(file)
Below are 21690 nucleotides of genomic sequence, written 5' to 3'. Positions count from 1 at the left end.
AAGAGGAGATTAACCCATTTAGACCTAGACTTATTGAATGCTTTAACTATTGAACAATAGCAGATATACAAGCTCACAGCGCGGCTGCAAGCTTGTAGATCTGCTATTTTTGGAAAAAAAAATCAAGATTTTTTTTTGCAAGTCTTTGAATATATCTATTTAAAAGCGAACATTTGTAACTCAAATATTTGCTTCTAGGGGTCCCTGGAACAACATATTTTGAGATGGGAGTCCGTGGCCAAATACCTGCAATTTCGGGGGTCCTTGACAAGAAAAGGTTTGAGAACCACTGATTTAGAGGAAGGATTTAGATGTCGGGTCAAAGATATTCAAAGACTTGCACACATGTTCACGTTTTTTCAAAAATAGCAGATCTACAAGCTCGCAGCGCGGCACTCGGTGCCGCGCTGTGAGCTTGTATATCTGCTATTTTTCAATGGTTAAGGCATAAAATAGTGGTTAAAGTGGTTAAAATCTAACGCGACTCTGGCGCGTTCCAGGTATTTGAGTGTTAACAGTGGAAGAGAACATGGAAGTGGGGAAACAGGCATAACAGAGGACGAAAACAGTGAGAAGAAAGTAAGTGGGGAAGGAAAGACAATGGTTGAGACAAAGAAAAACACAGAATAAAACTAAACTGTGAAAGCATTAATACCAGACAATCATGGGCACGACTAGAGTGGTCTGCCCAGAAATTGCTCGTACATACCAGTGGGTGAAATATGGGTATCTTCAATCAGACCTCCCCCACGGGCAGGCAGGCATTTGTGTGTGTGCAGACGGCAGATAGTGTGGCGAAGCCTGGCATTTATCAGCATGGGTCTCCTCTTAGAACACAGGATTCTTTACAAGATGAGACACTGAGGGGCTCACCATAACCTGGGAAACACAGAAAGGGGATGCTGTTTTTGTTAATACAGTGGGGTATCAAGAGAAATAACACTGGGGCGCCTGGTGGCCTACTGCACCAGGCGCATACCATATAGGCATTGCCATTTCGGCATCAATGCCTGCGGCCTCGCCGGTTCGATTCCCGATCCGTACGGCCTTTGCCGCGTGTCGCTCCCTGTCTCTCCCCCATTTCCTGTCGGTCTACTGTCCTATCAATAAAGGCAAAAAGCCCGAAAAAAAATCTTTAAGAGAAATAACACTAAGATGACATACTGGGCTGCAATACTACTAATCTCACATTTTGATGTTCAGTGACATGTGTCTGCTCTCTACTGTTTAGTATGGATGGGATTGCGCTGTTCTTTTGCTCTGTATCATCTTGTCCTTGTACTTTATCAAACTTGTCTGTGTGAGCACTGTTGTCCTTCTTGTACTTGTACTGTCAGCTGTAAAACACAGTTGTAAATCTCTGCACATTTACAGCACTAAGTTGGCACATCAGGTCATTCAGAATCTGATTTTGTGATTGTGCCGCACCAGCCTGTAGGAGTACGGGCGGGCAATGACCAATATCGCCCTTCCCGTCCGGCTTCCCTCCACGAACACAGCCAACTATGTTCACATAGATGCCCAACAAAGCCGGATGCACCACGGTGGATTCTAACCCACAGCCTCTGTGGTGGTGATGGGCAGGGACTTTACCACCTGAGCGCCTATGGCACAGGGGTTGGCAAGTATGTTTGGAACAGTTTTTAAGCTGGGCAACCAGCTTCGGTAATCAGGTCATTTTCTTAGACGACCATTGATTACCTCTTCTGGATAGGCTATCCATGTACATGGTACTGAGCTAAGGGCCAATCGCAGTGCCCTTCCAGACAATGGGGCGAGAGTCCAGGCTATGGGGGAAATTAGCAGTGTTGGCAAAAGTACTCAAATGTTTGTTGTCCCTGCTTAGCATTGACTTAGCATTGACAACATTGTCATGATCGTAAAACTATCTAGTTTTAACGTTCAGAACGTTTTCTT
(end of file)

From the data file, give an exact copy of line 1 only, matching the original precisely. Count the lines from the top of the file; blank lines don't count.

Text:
Below are 21690 nucleotides of genomic sequence, written 5' to 3'. Positions count from 1 at the left end.